The purpose of this study was to provide a profile of the North Carolina driver who is a participant in the driver improvement clinics operated under the auspices of the Division of Motor Vehicles. Information collected from 951 persons in the clinic was compared, first, with similar information on the entire licensed population of North Carolina, and, second, with comparable information from a sample of persons applying for driver license during the same time period that information was collected from clinic participants. In the latter comparisons the control population was matched three for one to the clinci group on the basis of age, race, and sex. On the basis of the information provided by drivers in this study, clinic participants have characteristics that clearly differentiate them from a control sample representing applicants for license at driver license examination stations and matched to the clinic sample on the basis of age, race, and sex. Several possible hypotheses may be derived from the findings. First, it may be that the high proportion of divorced and separated persons in the clinic sample reflect problems in inter-personal relations that may be reflected in driving problems. Second, the high proportion of clinic participants coming from Semi-skilled and Unskilled occupational backgrounds may suggest problems or life styles associated with this level of occupation that may be reflected in driving behavior. A third hypothesis is that the differences found in reported annual mileage are contributing to the differences in driver records. The evidence would support a hypothesis that the relatively greater difficulty experienced by the clinic population in comparison with the control population is a function of differences in both quantity and quality of exposure. If it is the case that the driving problems experienced by the clinic participants in comparison to their matched controls are to a large degree a function of amount and kind of exposure, then it should not be anticipated that the clinic experience would lead to a marked improvement in driving performance. The clinic is not designed to bring about changes in such exposure variables. There is a need for more intensive investigation aimed at discovering more specifically the causative factors leading to the driving difficulties experienced by the clinic participants.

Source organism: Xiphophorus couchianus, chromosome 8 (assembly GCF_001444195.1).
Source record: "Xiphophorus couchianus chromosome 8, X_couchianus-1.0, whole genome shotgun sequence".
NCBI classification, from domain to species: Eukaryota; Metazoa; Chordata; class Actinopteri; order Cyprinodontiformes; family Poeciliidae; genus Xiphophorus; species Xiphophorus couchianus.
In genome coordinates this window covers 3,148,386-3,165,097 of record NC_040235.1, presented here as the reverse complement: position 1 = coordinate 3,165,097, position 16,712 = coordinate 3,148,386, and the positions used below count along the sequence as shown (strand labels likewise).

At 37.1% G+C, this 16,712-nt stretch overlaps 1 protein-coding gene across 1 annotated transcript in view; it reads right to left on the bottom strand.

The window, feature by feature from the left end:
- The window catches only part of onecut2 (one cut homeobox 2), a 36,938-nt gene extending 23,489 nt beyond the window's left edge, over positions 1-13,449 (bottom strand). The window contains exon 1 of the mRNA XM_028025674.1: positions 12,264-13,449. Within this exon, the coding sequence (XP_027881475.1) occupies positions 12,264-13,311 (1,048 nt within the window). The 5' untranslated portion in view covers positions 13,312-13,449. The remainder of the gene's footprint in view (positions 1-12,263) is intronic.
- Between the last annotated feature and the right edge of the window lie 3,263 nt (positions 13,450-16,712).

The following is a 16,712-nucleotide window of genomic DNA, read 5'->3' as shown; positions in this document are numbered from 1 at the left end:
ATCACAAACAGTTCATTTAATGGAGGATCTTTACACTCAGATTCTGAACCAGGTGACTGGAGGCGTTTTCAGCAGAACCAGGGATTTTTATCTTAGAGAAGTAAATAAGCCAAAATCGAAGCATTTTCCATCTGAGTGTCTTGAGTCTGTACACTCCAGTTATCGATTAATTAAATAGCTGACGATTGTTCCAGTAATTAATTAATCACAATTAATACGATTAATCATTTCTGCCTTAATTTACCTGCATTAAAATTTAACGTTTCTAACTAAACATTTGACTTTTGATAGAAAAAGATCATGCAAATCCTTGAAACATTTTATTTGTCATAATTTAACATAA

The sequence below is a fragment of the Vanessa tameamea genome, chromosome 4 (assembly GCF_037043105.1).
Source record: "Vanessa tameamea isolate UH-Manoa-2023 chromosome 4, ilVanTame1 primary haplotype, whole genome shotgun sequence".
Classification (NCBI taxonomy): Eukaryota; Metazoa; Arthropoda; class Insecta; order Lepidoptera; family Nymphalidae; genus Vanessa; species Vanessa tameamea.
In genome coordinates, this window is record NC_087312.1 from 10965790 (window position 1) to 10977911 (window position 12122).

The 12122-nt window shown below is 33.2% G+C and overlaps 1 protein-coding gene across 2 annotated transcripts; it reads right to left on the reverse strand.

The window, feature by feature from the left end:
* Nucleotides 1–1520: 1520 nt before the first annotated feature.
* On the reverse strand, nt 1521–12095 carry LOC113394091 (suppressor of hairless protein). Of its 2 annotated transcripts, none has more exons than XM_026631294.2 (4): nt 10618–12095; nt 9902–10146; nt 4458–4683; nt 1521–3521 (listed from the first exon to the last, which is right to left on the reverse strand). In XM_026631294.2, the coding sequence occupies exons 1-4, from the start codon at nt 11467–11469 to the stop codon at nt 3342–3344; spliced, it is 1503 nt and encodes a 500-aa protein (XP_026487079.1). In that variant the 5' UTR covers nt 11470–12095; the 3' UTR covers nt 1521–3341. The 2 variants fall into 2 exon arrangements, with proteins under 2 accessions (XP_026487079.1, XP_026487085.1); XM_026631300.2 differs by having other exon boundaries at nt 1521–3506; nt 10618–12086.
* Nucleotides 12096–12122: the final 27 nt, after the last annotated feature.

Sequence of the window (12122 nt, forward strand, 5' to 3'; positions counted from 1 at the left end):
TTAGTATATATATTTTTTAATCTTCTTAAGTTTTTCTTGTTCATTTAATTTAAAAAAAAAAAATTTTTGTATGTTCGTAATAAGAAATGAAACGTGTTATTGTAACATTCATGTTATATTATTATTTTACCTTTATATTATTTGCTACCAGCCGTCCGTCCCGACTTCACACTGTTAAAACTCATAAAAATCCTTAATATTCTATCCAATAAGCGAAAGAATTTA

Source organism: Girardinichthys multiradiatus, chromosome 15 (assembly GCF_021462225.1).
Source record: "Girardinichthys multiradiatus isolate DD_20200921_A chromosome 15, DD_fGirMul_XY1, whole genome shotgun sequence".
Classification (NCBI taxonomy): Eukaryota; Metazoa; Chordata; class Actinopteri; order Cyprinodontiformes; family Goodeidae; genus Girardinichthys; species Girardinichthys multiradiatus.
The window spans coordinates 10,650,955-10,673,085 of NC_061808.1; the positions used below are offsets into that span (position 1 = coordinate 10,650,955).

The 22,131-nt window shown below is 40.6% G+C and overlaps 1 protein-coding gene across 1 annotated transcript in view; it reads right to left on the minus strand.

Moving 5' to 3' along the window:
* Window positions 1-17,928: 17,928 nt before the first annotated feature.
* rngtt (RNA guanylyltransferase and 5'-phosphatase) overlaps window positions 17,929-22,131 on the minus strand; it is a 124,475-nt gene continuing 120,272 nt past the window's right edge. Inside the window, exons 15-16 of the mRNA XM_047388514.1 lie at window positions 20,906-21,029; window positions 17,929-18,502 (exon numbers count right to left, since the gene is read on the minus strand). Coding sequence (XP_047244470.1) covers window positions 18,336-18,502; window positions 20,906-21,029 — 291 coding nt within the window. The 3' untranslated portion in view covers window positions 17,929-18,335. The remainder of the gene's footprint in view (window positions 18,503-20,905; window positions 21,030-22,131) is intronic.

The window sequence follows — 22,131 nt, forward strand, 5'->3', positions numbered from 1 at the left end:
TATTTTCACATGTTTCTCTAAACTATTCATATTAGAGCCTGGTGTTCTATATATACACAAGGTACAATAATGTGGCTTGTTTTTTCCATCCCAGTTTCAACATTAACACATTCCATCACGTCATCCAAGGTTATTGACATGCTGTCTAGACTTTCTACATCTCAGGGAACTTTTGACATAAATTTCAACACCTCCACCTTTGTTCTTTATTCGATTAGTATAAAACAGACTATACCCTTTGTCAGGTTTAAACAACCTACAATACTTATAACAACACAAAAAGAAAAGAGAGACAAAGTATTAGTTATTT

• Supplemental Notes:
    • Sponsored by the Governor's Highway Safety Coordinator, Raleigh, North Carolina.
  • Corporate Authors:

    University of North Carolina, Chapel Hill

    Highway Safety Research Center
    Chapel Hill, NC  United States  27599
  • Authors:
    • Waller, P F
    • Padgett, S S
  • Publication Date: 1975-2

Media Info

  • Features: Appendices; References; Tables;
  • Pagination: 51 p.

Subject/Index Terms

Filing Info

  • Accession Number: 00098518
  • Record Type: Publication
  • Files: TRIS
  • Created Date: Aug 27 1975 12:00AM